Fry v. Rand Construction Corp., No. 18-2083 (4th Cir. 2020)

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Justia Opinion Summary

The Fourth Circuit affirmed the district court's judgment entered in favor of Rand in an action brought by plaintiff, a former employee, alleging that Rand unlawfully fired her for taking leave under the Family Medical Leave Act (FMLA).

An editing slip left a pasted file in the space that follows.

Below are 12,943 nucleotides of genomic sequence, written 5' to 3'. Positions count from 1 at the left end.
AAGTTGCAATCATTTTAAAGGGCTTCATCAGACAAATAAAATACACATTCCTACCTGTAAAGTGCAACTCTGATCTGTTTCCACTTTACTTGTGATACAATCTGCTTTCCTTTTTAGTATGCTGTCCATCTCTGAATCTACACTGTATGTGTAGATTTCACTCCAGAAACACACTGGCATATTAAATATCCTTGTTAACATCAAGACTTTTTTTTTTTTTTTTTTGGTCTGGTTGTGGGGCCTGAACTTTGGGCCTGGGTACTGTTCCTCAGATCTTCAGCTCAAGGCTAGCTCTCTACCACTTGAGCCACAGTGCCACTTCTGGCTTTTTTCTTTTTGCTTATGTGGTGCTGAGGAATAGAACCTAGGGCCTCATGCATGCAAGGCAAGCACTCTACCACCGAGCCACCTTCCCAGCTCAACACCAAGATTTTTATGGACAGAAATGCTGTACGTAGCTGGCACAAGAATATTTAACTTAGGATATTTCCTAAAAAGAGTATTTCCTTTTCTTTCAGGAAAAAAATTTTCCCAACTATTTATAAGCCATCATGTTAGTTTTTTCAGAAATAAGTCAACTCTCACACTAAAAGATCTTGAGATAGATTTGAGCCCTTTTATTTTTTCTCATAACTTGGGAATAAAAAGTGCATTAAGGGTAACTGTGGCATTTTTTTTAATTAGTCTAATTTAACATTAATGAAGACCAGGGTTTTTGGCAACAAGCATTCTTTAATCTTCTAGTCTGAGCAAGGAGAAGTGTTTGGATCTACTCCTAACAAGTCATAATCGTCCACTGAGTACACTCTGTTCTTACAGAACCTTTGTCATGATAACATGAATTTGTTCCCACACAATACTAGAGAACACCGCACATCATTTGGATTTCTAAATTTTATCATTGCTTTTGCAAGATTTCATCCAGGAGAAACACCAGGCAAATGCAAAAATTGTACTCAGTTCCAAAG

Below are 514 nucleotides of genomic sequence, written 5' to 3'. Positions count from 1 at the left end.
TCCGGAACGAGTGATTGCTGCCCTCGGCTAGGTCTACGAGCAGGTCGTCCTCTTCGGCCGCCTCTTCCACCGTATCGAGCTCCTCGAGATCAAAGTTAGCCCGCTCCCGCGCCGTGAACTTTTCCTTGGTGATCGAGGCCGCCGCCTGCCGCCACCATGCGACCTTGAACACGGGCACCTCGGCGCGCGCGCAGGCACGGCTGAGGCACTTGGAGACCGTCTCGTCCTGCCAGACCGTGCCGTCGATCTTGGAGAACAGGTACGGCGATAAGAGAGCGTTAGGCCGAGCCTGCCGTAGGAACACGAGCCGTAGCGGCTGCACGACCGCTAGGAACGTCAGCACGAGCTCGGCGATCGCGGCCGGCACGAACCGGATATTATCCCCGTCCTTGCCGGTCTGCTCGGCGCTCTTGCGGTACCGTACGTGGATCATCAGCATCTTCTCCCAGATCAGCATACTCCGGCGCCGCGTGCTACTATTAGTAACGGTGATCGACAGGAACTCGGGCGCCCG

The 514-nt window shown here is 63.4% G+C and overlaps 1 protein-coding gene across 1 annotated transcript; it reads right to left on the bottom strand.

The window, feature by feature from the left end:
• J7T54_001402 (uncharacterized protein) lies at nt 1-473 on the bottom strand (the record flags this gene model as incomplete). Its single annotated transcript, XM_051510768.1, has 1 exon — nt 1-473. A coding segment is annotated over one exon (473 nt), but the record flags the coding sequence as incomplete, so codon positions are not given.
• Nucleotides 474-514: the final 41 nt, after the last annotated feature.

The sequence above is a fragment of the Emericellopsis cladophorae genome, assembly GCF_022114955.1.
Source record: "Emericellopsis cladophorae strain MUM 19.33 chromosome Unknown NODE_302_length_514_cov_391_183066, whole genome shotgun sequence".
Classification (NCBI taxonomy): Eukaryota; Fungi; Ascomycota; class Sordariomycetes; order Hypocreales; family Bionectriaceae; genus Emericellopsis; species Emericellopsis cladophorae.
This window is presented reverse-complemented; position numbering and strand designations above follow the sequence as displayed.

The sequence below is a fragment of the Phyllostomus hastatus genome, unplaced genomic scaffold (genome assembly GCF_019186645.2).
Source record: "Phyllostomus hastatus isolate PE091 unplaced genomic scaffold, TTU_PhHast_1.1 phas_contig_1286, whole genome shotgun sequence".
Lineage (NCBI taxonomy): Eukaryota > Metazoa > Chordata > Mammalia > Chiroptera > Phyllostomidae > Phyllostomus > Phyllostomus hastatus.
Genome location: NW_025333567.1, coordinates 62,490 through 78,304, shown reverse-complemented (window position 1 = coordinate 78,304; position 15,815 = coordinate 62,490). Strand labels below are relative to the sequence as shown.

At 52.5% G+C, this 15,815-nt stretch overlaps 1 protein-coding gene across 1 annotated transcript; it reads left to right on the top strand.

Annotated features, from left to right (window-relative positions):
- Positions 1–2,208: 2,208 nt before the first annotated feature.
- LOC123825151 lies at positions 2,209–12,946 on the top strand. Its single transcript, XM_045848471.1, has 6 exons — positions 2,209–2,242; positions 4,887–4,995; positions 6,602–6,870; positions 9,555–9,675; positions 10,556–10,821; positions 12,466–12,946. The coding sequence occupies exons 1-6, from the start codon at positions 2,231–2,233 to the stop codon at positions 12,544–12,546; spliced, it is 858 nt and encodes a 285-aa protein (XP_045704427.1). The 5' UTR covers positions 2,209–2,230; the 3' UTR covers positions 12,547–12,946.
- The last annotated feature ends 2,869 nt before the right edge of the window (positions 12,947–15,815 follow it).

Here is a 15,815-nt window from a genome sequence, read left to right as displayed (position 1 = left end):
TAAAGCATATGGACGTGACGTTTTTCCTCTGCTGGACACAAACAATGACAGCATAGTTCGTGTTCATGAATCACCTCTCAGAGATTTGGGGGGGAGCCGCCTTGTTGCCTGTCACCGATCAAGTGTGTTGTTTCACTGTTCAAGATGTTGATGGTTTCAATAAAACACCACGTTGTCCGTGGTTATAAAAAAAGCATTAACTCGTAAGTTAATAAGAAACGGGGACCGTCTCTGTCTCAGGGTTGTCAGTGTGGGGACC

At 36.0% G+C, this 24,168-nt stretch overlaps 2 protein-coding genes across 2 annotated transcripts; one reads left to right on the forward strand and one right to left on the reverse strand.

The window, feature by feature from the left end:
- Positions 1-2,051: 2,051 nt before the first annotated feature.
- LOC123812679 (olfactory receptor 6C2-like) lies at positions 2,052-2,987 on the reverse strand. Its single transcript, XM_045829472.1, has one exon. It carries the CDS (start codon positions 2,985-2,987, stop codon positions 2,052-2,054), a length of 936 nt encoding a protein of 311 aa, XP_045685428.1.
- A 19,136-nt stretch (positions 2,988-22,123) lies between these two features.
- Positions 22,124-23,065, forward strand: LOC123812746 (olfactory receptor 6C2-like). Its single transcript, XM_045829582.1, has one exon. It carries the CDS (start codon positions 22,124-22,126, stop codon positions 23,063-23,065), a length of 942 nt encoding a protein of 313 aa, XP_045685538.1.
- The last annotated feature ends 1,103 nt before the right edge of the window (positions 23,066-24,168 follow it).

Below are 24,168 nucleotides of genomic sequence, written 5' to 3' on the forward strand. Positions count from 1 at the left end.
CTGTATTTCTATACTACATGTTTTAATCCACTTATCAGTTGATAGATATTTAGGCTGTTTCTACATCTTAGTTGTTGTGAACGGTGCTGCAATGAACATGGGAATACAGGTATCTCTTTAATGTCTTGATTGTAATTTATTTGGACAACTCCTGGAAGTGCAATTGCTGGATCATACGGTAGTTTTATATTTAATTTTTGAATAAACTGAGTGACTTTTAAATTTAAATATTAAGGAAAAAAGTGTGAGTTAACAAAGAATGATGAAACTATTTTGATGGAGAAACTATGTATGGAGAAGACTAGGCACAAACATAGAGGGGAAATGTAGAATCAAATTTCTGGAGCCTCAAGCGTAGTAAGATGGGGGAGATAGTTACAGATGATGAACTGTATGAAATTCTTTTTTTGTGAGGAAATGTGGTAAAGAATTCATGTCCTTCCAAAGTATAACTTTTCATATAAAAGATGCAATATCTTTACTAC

The court affirmed and agreed with the district court that plaintiff failed to present sufficient evidence for a reasonable jury to find that Rand's justification for the termination was false and merely a pretext for retaliation. In this case, Rand presented a lawful explanation for firing plaintiff: performance problems. The court also held that the district court did not abuse its discretion by excluding a former employee's testimony under Federal Rule of Evidence 403.